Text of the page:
We’ve all been to meetings in which we were bored to death. Meetings can also be frustrating and seem like a total waste of time.
At my church, I have a friend named Art Stump. He is on our Church Admin team, plays keyboard in our band, and is a regional manager for Kitchen Collection.
He has a knack for making meetings interesting, profitable, and fun. So, I asked him, what are the most important things you’ve learned about leading a meeting?
He answered by giving 5 suggestions. They are worth thinking about and implementing.
Here’s what he wrote.
Art Stump: In thinking about leading meetings I tried not to necessarily consider “textbook” types of things. Instead I wanted to focus on things I believe I learned through the process of both leading meetings and, probably more so, sitting through meetings. I’m not saying I discovered any of this on my own, nor that I haven’t read and studied meetings, just that I thought mostly about what I’ve experienced myself.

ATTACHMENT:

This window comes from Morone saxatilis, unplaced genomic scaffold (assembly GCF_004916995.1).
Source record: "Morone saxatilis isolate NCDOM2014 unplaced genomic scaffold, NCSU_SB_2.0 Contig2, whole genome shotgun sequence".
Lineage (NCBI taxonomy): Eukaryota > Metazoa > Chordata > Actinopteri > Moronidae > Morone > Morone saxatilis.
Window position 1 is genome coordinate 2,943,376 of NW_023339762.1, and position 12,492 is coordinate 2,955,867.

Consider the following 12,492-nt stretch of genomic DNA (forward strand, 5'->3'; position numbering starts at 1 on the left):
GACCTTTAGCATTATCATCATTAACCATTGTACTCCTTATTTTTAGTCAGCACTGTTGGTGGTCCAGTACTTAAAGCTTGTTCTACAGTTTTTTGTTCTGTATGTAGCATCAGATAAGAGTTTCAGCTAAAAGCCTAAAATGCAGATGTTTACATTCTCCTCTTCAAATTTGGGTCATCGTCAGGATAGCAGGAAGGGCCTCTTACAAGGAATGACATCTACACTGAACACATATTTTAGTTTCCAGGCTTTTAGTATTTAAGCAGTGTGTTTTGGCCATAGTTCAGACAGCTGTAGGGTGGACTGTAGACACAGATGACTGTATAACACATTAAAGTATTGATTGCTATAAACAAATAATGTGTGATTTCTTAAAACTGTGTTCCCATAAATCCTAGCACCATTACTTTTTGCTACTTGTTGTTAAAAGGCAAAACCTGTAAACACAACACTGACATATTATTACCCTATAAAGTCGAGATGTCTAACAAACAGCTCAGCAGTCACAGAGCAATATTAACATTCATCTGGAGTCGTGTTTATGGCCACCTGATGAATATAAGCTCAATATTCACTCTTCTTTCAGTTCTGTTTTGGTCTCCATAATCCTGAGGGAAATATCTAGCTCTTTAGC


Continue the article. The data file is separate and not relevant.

So, here’s my list of 5 things I’ve learned about leading meetings. (This isn’t a Top 5 so there’s not a particular order to them):
- Attitude. Agenda. Action. I lumped these all together. The leader has to be positive, enthusiastic, and upbeat about the meeting. A well-planned meeting will always be more successful. Follow up is important to demonstrate to the participants that their time is important, productive, and meaningful.
- Don’t confuse straying with spontaneity. You want to allow space for discussion, letting the meeting progress, but you also need to stay on course. An issue or topic might be extremely important but that doesn’t mean it should be a part of that particular meeting.